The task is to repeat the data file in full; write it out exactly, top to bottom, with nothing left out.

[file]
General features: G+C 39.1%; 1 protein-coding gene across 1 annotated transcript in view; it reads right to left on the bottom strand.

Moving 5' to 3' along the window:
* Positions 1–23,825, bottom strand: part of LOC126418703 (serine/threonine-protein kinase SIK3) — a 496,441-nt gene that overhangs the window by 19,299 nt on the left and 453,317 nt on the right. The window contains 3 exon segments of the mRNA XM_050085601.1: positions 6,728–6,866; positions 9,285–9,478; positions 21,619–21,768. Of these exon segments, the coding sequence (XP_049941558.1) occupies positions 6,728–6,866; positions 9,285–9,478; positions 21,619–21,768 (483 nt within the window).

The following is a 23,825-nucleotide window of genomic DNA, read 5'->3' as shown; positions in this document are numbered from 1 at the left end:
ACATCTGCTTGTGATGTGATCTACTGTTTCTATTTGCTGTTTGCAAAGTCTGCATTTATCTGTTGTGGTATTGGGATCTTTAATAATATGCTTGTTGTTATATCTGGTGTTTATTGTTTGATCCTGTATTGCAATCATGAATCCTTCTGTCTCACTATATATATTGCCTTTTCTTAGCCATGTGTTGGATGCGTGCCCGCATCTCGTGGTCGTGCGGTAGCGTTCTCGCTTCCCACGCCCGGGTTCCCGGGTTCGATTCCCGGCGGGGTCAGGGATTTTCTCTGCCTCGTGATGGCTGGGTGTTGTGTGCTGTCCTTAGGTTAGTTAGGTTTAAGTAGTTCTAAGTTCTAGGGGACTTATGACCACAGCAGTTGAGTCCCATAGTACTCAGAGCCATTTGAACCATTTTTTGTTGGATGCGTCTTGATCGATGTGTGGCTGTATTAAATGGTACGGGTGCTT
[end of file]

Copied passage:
General features: G+C 39.1%; 1 protein-coding gene across 1 annotated transcript in view; it reads right to left on the bottom strand.

Moving 5' to 3' along the window:
* Positions 1–23,825, bottom strand: part of LOC126418703 (serine/threonine-protein kinase SIK3) — a 496,441-nt gene that overhangs the window by 19,299 nt on the left and 453,317 nt on the right. The window contains 3 exon segments of the mRNA XM_050085601.1: positions 6,728–6,866; positions 9,285–9,478; positions 21,619–21,768. Of these exon segments, the coding sequence (XP_049941558.1) occupies positions 6,728–6,866; positions 9,285–9,478; positions 21,619–21,768 (483 nt within the window).

The following is a 23,825-nucleotide window of genomic DNA, read 5'->3' as shown; positions in this document are numbered from 1 at the left end:
ACATCTGCTTGTGATGTGATCTACTGTTTCTATTTGCTGTTTGCAAAGTCTGCATTTATCTGTTGTGGTATTGGGATCTTTAATAATATGCTTGTTGTTATATCTGGTGTTTATTGTTTGATCCTGTATTGCAATCATGAATCCTTCTGTCTCACTATATATATTGCCTTTTCTTAGCCATGTGTTGGATGCGTGCCCGCATCTCGTGGTCGTGCGGTAGCGTTCTCGCTTCCCACGCCCGGGTTCCCGGGTTCGATTCCCGGCGGGGTCAGGGATTTTCTCTGCCTCGTGATGGCTGGGTGTTGTGTGCTGTCCTTAGGTTAGTTAGGTTTAAGTAGTTCTAAGTTCTAGGGGACTTATGACCACAGCAGTTGAGTCCCATAGTACTCAGAGCCATTTGAACCATTTTTTGTTGGATGCGTCTTGATCGATGTGTGGCTGTATTAAATGGTACGGGTGCTT